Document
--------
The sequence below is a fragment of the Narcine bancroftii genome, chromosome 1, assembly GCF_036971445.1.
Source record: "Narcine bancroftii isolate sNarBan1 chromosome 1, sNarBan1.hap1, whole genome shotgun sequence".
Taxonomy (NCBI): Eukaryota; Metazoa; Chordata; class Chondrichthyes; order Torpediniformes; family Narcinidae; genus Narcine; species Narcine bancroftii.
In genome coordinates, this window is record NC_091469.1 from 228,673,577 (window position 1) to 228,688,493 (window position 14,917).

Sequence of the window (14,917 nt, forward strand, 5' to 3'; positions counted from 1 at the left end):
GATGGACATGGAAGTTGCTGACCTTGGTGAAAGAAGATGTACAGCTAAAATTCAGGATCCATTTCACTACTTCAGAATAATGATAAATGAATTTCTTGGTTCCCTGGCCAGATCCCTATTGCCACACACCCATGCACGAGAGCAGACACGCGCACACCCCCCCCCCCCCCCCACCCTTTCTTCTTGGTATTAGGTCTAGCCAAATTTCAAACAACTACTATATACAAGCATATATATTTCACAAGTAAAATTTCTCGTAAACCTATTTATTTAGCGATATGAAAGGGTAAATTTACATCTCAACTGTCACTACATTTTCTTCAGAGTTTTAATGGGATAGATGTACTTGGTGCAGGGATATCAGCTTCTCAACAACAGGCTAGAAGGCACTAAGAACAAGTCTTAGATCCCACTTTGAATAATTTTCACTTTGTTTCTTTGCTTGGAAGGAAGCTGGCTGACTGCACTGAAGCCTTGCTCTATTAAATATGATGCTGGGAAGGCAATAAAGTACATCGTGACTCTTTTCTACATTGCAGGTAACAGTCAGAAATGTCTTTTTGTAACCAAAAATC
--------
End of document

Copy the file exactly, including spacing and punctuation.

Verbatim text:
The sequence below is a fragment of the Narcine bancroftii genome, chromosome 1, assembly GCF_036971445.1.
Source record: "Narcine bancroftii isolate sNarBan1 chromosome 1, sNarBan1.hap1, whole genome shotgun sequence".
Taxonomy (NCBI): Eukaryota; Metazoa; Chordata; class Chondrichthyes; order Torpediniformes; family Narcinidae; genus Narcine; species Narcine bancroftii.
In genome coordinates, this window is record NC_091469.1 from 228,673,577 (window position 1) to 228,688,493 (window position 14,917).

Sequence of the window (14,917 nt, forward strand, 5' to 3'; positions counted from 1 at the left end):
GATGGACATGGAAGTTGCTGACCTTGGTGAAAGAAGATGTACAGCTAAAATTCAGGATCCATTTCACTACTTCAGAATAATGATAAATGAATTTCTTGGTTCCCTGGCCAGATCCCTATTGCCACACACCCATGCACGAGAGCAGACACGCGCACACCCCCCCCCCCCCCCCACCCTTTCTTCTTGGTATTAGGTCTAGCCAAATTTCAAACAACTACTATATACAAGCATATATATTTCACAAGTAAAATTTCTCGTAAACCTATTTATTTAGCGATATGAAAGGGTAAATTTACATCTCAACTGTCACTACATTTTCTTCAGAGTTTTAATGGGATAGATGTACTTGGTGCAGGGATATCAGCTTCTCAACAACAGGCTAGAAGGCACTAAGAACAAGTCTTAGATCCCACTTTGAATAATTTTCACTTTGTTTCTTTGCTTGGAAGGAAGCTGGCTGACTGCACTGAAGCCTTGCTCTATTAAATATGATGCTGGGAAGGCAATAAAGTACATCGTGACTCTTTTCTACATTGCAGGTAACAGTCAGAAATGTCTTTTTGTAACCAAAAATC